Show simple item record Jackson, Richard Dean Wells 2009-04-24T09:59:43Z 2009-04-24T09:59:43Z 2001
dc.identifier.citation Jackson , R D W 2001 , ' Conflict Resolution in Africa: Intervention, Indifference, and Indigenous Solutions ' African Affairs , vol 100 , no. 399 , pp. 321-328 . DOI: 10.1093/afraf/100.399.321 en
dc.identifier.issn 1468-2621
dc.identifier.other PURE: 100053
dc.identifier.other PURE UUID: e4675a00-08b3-4ecf-82f3-18cc2213cb02
dc.identifier.other dspace: 2160/1964
dc.identifier.other DSpace_20121128.csv: row: 1588
dc.identifier.uri en
dc.description Jackson, Richard, (2001), 'Conflict Resolution in Africa: Intervention, Indifference, and Indigenous Solutions', African Affairs 100 (399), pp. 321-328 en
dc.description.abstract The International Conflict System established after 1945 has proved remarkably durable in the face of deep and profound systemic alterations. Aimed at providing states with a menu of dispute resolution techniques, it rests on three planks: diplomacy (e.g. negotiation, mediation, conciliation); international organization (e.g. the United Nations, regional bodies, peacekeeping); and international law (e.g. arbitration, adjudication). At the heart of any conflict management approach lies a set of diagnostic assumptions which guides the search for remedial action. en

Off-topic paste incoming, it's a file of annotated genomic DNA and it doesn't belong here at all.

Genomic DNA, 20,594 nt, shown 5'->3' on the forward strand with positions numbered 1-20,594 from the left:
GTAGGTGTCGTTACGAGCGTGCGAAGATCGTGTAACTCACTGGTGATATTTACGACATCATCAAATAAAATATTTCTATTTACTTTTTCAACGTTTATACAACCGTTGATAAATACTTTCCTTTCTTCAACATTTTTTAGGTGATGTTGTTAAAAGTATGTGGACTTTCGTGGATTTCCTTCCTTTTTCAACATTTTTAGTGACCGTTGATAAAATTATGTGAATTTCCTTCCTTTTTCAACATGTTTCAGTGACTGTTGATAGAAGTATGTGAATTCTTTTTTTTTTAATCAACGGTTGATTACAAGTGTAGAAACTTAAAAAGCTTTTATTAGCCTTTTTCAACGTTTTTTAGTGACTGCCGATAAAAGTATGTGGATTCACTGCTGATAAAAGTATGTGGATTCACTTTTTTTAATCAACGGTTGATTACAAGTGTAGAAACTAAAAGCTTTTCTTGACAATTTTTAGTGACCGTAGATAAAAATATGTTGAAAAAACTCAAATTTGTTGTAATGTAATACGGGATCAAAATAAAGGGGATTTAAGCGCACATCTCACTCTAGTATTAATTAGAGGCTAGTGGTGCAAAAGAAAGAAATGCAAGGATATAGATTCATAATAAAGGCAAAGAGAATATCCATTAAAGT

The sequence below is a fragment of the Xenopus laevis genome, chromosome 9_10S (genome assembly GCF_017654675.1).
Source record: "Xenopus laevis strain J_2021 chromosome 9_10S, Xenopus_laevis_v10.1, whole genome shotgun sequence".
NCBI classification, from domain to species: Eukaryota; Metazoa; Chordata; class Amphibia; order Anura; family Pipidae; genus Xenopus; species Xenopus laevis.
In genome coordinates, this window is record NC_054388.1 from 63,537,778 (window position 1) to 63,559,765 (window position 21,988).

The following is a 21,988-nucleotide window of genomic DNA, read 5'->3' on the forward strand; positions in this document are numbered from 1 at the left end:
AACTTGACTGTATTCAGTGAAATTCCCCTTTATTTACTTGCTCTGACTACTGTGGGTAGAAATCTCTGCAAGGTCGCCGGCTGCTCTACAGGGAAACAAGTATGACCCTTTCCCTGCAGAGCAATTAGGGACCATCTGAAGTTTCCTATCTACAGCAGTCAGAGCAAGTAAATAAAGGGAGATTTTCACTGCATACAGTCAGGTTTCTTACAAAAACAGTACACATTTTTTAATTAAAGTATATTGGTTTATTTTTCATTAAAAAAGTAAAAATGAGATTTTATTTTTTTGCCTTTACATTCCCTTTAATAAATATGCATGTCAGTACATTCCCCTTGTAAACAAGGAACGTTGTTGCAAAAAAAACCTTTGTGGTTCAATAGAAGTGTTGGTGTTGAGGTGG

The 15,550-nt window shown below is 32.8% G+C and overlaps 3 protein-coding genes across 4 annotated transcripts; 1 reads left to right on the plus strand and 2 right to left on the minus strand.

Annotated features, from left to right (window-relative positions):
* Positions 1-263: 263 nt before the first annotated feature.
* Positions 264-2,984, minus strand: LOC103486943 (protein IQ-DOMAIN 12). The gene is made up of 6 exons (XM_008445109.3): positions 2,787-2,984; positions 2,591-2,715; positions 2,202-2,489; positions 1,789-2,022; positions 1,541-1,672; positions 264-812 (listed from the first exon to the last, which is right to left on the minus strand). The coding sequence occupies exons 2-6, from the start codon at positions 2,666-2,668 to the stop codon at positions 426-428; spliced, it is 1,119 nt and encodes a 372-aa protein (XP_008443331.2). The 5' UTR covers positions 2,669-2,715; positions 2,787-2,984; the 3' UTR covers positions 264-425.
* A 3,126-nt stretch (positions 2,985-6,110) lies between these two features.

dc.format.extent 8 en
dc.language.iso eng
dc.relation.ispartof African Affairs en
dc.rights en
dc.title Conflict Resolution in Africa: Intervention, Indifference, and Indigenous Solutions en
dc.type /dk/atira/pure/researchoutput/researchoutputtypes/contributiontojournal/article en
dc.contributor.institution Department of International Politics en
dc.description.status Peer reviewed en

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